What is Great Animation?
Comments By Educators
Maureen Furniss, CalArts faculty, founding editor of “Animation Journal” and noted author, told me, “I think that great films are films that tap into the essence of being human, across cultures. It’s kind of that simple, at least to me. That accounts for the greatness of a wide range of narrative films that are aesthetically different, such as Adam Elliot’s films which are quite limited in their animation, to the incredibly detailed layers in the animation of Frederic Back’s The Man Who Planted Trees and non-narrative (maybe dreamlike) or abstract films can represent significant themes of humanity or states of being also, without using the device of a linear ‘story’ to relate them.”
Duan Jia, an animator who heads the animation department in the Creative Media College of the Beijing Film Academy, writes, “Through animation, everyone can create different worlds, one by one, that never repeat, never come to an end.”
Tsvika Oren, who teaches in Israel, writes, “My definition of ‘Great animation’ is movement of visuals, figurative or abstract, which influences my feelings and thoughts as in Joanna Quinn’s Wife of Bath Tale, Frederic Back’s The Mighty River and Sara Petty’s Picture Windows. A great animated film is one which becomes a personal experience, a film that moves and stimulates me, a film I want to see again and again. Not necessarily one with great animation. Rather, it must have the most suitable animation (and design, sound, timing, etc) for its created world, based on profound and sensitive observation, in order to be a great film.”
Ed Hooks, who has traveled around the world teaching Acting for Animators and has written a best selling book on the subject, says, “Like music, animation communicates directly with the heart. It does not need to be translated in order to be appreciated. When a story is told through animation, the audience accepts it openly and playfully. This attribute of animation makes it one of the most powerful methods of communicating, one tribe to another. It is a common and universal language. I think Walt Disney set us on the right path when he gave Mickey Mouse a brain. Instantly, Mickey became one of us and took his place on the storytelling stage along side of the best human actors in the world. Would ‘The Iron Giant’ be as moving if it was live-action? Not to me, it wouldn't. How about The Grave of the Fireflies or Spirited Away, would they work as live-action? No, never. Animation is unique, powerful and heart-felt, and that is at least part of the reason why animation is great.”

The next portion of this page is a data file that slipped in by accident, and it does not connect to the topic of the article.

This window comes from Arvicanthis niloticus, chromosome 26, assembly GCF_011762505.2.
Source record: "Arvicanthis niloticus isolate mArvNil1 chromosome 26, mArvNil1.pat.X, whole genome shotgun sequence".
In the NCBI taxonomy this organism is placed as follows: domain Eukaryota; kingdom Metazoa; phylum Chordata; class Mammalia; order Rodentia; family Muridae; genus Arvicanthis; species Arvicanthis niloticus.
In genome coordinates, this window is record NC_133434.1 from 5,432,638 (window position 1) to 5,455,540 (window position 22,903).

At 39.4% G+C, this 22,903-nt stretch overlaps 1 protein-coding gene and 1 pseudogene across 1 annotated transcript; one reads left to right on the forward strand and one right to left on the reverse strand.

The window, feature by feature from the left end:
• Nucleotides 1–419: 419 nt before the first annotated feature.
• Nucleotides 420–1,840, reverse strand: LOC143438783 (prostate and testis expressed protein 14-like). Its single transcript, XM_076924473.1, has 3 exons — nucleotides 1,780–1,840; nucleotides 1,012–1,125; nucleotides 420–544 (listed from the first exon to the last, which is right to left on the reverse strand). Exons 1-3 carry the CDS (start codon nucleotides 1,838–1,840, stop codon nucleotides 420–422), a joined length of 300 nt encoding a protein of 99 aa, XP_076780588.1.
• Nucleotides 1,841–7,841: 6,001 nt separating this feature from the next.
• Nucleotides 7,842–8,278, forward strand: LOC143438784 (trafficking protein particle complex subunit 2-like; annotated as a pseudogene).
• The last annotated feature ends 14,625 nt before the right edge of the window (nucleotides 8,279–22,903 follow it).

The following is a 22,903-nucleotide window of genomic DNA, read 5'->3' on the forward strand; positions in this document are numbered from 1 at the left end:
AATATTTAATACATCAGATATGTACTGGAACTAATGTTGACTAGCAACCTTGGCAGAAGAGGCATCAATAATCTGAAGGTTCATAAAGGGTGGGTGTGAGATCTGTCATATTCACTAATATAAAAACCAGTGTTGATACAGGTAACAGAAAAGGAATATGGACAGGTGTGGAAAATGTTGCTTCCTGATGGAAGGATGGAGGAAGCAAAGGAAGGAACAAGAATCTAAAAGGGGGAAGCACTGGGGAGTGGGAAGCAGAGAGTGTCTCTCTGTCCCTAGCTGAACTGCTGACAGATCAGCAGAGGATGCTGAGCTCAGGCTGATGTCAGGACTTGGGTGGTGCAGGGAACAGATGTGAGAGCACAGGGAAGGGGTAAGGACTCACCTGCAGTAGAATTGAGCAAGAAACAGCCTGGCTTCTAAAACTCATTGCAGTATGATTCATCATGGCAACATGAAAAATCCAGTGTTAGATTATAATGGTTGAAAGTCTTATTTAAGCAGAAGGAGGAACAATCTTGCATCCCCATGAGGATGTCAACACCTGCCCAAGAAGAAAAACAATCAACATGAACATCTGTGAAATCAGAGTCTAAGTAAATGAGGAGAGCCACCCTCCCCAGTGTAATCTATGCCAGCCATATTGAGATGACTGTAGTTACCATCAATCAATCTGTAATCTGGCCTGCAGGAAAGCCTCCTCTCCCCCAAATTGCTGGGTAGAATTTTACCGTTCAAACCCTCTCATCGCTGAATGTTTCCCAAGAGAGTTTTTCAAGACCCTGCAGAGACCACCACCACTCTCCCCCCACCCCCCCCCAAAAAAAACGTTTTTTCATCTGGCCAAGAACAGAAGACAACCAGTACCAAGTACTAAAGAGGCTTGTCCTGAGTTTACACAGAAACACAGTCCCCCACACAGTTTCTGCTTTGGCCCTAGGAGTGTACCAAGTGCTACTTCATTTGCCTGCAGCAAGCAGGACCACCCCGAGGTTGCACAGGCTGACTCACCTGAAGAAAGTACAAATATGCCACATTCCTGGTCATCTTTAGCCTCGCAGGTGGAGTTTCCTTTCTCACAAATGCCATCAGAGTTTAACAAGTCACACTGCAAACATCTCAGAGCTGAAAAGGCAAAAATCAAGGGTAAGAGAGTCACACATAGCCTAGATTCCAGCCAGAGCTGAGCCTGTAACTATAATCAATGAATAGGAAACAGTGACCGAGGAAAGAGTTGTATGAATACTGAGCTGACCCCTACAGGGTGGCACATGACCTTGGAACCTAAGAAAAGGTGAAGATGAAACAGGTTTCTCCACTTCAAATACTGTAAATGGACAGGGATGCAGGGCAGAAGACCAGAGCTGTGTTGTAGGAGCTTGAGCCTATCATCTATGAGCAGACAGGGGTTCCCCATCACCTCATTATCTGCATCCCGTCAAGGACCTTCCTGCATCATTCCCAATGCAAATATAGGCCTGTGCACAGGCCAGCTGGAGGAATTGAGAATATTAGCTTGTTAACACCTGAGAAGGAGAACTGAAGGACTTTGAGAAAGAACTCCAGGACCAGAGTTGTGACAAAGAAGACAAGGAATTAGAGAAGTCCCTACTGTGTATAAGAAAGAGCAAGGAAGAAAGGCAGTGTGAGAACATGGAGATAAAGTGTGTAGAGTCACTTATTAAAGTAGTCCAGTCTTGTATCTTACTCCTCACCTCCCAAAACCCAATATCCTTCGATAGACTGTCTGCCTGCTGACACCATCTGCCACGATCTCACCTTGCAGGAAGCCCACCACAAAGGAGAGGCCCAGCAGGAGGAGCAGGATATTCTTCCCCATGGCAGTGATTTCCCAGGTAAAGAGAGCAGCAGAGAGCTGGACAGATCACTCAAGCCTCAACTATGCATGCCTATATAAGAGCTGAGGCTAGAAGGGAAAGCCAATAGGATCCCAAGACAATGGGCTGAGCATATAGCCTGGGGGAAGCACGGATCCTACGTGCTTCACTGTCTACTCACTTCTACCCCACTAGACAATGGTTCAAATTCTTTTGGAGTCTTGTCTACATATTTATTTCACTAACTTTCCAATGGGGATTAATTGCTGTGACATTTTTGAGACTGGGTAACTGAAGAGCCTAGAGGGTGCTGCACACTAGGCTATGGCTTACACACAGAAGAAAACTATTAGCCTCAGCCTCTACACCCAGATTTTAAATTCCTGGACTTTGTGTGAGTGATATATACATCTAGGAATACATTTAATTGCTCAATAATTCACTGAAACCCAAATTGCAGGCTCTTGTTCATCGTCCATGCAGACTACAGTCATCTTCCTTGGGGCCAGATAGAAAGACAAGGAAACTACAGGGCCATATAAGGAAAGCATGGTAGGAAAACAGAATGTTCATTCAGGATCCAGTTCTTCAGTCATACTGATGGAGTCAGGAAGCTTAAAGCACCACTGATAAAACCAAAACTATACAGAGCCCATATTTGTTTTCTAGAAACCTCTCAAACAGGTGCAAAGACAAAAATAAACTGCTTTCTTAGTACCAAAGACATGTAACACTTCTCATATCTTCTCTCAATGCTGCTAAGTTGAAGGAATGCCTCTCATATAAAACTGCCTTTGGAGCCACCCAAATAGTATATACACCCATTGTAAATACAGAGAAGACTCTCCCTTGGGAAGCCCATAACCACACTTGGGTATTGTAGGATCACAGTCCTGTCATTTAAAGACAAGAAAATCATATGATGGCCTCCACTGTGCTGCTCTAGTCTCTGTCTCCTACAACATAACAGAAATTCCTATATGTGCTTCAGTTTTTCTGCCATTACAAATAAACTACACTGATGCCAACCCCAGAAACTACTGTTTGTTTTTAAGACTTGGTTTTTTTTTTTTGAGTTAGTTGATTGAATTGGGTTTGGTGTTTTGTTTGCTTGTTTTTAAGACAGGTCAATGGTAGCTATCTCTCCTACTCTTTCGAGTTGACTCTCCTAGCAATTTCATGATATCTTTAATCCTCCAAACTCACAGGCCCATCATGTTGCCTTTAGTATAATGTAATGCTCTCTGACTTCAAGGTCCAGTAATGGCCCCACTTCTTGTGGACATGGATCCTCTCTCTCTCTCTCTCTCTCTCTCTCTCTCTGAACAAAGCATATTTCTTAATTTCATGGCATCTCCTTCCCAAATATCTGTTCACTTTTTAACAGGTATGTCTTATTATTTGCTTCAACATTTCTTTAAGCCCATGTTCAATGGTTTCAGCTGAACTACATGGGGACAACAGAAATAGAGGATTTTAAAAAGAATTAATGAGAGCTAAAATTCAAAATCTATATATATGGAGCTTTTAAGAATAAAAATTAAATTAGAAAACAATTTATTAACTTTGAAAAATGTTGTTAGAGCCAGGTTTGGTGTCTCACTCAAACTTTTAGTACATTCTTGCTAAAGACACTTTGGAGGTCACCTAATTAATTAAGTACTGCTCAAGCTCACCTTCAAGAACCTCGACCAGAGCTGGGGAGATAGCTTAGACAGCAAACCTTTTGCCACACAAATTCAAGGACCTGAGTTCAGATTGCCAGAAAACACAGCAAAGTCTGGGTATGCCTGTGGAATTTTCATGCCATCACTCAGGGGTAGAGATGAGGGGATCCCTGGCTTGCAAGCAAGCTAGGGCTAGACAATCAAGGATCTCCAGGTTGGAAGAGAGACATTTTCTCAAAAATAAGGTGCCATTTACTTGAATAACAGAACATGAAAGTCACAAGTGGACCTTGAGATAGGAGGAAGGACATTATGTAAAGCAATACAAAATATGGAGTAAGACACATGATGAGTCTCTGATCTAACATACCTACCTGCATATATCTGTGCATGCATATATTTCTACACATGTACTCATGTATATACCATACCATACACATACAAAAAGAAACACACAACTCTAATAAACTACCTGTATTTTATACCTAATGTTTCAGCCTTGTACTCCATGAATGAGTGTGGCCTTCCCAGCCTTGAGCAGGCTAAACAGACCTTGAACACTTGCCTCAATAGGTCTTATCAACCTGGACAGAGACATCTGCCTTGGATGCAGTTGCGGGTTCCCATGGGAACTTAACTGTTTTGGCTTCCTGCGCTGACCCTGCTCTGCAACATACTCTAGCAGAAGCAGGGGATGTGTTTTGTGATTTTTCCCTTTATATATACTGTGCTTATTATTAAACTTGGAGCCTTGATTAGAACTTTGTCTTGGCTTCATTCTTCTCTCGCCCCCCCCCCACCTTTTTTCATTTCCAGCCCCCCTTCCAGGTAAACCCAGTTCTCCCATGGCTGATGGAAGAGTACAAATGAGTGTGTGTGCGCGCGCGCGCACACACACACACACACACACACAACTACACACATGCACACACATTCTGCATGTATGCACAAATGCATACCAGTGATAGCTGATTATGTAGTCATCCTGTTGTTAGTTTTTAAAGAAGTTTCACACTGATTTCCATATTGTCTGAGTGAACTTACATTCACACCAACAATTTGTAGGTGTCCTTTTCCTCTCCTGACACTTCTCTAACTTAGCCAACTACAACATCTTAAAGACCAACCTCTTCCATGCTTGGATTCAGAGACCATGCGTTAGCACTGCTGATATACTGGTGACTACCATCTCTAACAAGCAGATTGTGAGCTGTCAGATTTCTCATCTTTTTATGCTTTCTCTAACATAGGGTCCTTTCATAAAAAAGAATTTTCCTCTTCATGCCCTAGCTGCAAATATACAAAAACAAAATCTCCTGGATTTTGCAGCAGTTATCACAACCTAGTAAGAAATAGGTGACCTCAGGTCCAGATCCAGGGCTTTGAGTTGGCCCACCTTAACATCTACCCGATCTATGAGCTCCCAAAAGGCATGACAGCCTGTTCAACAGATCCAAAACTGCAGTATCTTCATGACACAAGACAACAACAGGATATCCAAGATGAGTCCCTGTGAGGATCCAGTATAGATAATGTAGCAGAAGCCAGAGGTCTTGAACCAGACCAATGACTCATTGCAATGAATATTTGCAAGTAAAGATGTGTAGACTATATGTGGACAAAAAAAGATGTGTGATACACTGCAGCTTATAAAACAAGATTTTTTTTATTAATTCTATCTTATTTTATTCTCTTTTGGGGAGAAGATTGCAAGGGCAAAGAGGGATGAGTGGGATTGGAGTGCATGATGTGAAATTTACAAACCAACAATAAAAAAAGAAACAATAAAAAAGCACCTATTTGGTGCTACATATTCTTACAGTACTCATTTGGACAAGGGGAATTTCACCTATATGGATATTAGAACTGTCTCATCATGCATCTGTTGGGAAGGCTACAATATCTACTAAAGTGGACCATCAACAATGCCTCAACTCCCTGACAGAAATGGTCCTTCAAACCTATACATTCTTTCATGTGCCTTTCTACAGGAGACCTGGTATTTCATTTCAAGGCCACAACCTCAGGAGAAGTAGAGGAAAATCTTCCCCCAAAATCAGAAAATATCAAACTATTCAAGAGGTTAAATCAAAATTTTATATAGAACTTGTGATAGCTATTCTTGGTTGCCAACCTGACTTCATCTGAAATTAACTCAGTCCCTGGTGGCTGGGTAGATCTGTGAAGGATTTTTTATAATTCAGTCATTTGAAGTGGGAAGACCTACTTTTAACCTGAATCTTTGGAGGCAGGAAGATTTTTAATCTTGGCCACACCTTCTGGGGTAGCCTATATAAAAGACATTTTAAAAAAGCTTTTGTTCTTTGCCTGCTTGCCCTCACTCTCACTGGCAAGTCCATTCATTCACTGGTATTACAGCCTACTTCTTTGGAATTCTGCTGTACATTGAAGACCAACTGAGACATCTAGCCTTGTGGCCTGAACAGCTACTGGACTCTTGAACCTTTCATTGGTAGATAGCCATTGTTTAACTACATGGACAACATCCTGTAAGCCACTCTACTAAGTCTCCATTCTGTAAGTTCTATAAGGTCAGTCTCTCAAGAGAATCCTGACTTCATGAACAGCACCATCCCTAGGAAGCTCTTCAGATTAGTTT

Chris Robinson is the artistic director of the Ottawa Animation Festival, has written several books and writes a controversial column at awn.com under the name of “The Animation Pimp.” He says, "The best animation - whether indie or commissioned - comes from artists who know that animation is whatever the fuck it wants to be - not what Walt, Blair, schools, executives, broadcasters, buyers and lots of lousy teachers tell them it is. Walt Disney and Preston Blair should be condemned as the enemies of animation. They - and their lazy preachers - teach you to FOLLOW...to APE, not to THINK and EXPLORE and EXPERIENCE on your own."
My (Karl Cohen) own view is based on studying and working with animation as a teacher, film exhibitor, writer and independent and commercial filmmaker. I see great animation as a wonderful way to explore life from many different directions. It can be a private personal study or a commercial project. It can amuse, communicate serious messages, make us feel a wide variety of emotions and/or it can be a highly intellectual experience.
Animations’ potential is only limited by the boundaries of our imaginations. While it can duplicate the real world, its greatest potential is to go beyond what has been done before, to expand the universe of creativity. Surrealism, to go beyond what is real, is basic to most animation. It allows us to believe in and experience the impossible. Like day dreams we can venture into unknown worlds that can be idealized golden moments or take on terrifying journeys into dark places. People usually are comfortable going along with the animator’s work as it allows for a safe passage where ever it takes us.
To be a successful animator one does not need to master every skill. If the work’s content or the person’s technical skills capture and hold our attention, flaws in other areas of the production are often overlooked. Story isn’t always important to us. Unlike the world we live in the animated world does not have to conform to any preconceived rules. Animation at its best is a remarkable form of art and I suspect it will remain so for many centuries to come.